July 5 - July 26
Opening: Thursday, July 12. 6 pm - 8 pm
Robert Blackburn Printmaking Workshop is pleased to announce the opening of One Year Later: Part I, the first of two exhibitions featuring our 2011 Studio Immersion Project Fellows. On view is the work of Joseph Burwell, Ethan Greenbaum, Naomi Reis and Beth Sutherland.
For many SIP Fellows, the 3-month fellowship at RBPMW is their first exposure to printmaking. It is a time of experimentation, reflection and new directions. The experience permeates each artist's practice, allowing them to pursue their independent artistic goals with newly discovered insights from printmaking. Like RBPMW’s community, this group of artists is diverse in artistic practice and style. This exhibition is a glimpse of the effect of their tenure at RBPMW, One Year Later.
Sutherland and Greenbaum are inspired by everyday people, yet neither represents the figure. Sutherland creates intricately detailed watercolors and etchings of suburban American architecture. Working exclusively from life, she chooses exteriors that reveal a narrative about the inhabitants. Greenbaum zooms in closer, recreating facades of structures that surround us. The depicted striations and cracks provide a narrative about our use of those structures. Greenbaum is exhibiting vacuum formed photographs of New York City pavement – enlarging his close-up images and imbuing them with a sculptural presence. Both Sutherland and Greenbaum focus on finding beauty in the most ordinary.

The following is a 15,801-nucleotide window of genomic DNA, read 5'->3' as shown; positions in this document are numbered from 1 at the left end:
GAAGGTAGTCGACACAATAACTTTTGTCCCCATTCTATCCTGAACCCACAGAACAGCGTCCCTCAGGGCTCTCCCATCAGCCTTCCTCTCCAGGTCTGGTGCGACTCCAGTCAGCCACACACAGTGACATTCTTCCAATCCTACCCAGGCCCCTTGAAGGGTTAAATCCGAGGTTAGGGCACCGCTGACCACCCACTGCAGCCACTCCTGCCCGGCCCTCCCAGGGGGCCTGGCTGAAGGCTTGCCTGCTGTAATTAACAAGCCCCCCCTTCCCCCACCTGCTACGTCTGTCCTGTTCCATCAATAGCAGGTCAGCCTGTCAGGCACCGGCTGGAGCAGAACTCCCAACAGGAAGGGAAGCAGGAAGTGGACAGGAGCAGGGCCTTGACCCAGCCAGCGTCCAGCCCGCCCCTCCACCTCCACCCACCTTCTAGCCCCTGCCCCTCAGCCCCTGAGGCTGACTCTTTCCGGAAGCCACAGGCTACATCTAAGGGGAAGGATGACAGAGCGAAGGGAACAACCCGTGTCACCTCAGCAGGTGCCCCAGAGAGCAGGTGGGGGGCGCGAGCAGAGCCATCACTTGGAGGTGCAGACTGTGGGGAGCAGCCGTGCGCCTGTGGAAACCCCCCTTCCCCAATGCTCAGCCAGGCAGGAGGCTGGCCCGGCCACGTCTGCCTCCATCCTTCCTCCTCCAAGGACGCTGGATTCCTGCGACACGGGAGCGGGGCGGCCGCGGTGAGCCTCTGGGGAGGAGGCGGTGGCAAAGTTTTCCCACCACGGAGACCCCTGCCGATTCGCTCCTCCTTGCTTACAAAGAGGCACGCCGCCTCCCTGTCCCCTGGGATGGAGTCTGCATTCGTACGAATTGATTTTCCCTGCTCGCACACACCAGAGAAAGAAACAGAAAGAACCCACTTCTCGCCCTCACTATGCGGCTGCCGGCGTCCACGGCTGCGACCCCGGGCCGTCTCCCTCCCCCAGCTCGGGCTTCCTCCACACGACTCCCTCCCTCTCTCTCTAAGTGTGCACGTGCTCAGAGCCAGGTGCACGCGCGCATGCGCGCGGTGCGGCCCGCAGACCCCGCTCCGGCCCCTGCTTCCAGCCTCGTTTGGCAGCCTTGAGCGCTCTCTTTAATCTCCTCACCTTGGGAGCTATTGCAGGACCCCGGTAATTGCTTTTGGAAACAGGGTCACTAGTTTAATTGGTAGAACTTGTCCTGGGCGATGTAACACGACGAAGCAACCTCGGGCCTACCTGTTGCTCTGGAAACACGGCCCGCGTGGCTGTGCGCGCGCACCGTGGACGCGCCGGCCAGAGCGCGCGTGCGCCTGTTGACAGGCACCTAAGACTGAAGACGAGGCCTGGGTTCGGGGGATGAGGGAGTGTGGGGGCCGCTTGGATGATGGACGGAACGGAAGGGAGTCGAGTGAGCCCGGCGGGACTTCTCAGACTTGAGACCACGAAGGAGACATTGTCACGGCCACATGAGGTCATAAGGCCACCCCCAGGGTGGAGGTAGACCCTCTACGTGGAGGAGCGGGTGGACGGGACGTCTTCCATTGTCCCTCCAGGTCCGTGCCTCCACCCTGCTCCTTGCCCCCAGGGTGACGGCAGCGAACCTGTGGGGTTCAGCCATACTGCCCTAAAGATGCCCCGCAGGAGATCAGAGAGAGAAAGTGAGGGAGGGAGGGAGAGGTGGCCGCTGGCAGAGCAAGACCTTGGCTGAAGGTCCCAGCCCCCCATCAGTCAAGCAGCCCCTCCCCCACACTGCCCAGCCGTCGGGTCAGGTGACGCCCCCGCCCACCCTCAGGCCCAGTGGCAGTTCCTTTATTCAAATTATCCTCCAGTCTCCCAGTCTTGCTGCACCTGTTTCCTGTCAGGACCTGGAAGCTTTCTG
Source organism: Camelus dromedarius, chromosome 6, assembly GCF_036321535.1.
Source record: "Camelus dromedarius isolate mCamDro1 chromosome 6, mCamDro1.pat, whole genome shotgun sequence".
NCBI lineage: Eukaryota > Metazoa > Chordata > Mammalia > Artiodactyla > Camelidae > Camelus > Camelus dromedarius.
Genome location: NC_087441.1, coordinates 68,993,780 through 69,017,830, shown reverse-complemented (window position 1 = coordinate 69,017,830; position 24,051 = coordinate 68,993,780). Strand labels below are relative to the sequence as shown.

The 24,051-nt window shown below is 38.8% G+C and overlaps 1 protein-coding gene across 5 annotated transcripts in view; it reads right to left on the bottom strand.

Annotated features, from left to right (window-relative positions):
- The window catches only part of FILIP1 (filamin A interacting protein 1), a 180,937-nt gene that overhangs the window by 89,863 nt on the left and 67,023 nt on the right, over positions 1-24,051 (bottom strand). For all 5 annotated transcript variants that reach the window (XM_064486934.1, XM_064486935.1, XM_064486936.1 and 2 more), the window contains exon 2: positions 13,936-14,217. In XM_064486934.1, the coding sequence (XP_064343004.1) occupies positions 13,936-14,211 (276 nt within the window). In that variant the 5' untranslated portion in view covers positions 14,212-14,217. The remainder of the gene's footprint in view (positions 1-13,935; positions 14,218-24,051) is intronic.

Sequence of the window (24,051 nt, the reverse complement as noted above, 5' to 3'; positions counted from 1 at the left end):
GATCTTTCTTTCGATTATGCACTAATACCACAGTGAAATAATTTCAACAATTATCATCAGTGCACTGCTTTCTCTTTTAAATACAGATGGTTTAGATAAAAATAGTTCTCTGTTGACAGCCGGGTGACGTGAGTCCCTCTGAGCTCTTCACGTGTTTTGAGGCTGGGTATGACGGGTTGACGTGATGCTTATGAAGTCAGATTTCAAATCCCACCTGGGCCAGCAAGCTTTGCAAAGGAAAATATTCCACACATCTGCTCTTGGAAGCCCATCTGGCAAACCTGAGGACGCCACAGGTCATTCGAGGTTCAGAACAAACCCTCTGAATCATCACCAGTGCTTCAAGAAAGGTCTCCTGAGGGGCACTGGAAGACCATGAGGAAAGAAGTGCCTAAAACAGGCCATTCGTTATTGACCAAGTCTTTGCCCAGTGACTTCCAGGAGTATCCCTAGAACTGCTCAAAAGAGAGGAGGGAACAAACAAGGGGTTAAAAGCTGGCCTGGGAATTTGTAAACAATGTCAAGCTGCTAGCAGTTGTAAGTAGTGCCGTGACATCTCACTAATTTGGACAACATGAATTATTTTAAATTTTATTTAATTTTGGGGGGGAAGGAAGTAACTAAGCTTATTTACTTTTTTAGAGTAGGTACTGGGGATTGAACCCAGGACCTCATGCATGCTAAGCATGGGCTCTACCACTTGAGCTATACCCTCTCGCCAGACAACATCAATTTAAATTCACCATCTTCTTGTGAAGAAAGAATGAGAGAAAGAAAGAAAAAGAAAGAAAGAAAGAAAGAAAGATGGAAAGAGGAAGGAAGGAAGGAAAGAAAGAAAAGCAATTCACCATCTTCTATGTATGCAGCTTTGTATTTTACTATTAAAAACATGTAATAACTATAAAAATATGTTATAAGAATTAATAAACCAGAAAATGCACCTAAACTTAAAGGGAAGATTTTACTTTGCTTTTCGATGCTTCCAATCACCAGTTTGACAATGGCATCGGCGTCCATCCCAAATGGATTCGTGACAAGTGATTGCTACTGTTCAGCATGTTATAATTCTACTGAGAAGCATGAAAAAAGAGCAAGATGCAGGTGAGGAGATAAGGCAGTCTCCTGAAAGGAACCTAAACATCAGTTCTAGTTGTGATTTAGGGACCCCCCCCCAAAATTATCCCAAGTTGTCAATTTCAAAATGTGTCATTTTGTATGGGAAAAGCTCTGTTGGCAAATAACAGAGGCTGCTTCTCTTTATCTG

Burwell and Reis create imaginative pieces that have a sense of familiarity but are not entirely recognizable. Burwell fuses architectural elements from different time periods and cultures to create new ambiguous buildings with a futuristic air. Burwell draws architectural inspiration from Islamic, Medieval and Turkish buildings; his use of isometric perspective is borrowed from Medieval painting, and his color pallete is informed by video games, sports teams’ uniforms and Islamic manuscripts. Like Burwell, Reis employs an anomalous color palette in her depictions of fictional architecture. In this new series, she focuses on landscaped gardens - places where nature is shaped by the vigilant hands of an unseen architect. Starting with photographs of actual places, Reis digitally modifies each image, applying numerous filters to stylize and abstract the original scene. Seen through this mechanical lens, nature becomes a series of graphic shapes in unnatural colors - manmade gardens manipulated for maximum effect.